Russian Drug Tsar Criticizes US Afghan Strategy

By Zac Curtis 11/22/11

Cracks are showing in joint Russian-American efforts to stem the flow of heroin leaving Afghanistan.

Afghan poppy fields are concentrated in the
more lawless South and East.
Photo via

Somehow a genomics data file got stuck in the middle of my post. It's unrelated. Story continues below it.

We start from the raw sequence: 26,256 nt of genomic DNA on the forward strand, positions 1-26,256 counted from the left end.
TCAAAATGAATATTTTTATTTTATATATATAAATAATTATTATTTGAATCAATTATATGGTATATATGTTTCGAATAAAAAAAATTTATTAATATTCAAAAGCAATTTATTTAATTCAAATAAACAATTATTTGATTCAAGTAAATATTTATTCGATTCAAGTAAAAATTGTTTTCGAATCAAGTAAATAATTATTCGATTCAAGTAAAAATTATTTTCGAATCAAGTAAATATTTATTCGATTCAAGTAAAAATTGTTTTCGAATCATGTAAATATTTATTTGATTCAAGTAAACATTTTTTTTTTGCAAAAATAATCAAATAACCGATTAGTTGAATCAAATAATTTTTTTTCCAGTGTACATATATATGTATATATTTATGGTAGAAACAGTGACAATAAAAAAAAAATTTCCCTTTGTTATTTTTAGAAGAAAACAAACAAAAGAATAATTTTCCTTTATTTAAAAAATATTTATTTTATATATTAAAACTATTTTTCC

The director of Russia’s Federal Service for the Control of Narcotics, Viktor Ivanov, has described America’s change of drug war strategy in Afghanistan as "unsatisfactory"—agreeing with the assessment of US Senators Dianne Feinstein and Charles Grassley, among others. In 2009, the US began to phase out its poppy eradication efforts, targeting resources instead toward the drug labs that convert poppy into heroin, the transporters who move the product, and the drug lords who oversee this illegal economy. Russian officials have called the change a "mistake." Joint Russian-American forces seized a ton of Afghan heroin in October 2010, and four more joint raids took place, but efforts have waned this year. "We think the most efficient and effective measure is to destroy the product, the drug plantations and the drug laboratories," says Ivanov. Opium poppy cultivation in Afghanistan rose 7% to 1,300 Km2 this year, according to the UN. Ivanov proposes the creation of a digital map to identify poppy plantations, showing where eradication is working—and where it isn't. Russia is the world’s leading per-capita consumer of heroin and Afghanistan is the top opium producer; 25% of Afghanistan's opium crosses into former Soviet states. The USSR left Afghanistan in 1989 after nine years of occupation, while US forces have been there since October 2001. President Obama has pledged to return the responsibility for Afghanistan’s security to the Afghan government by the end of 2014.

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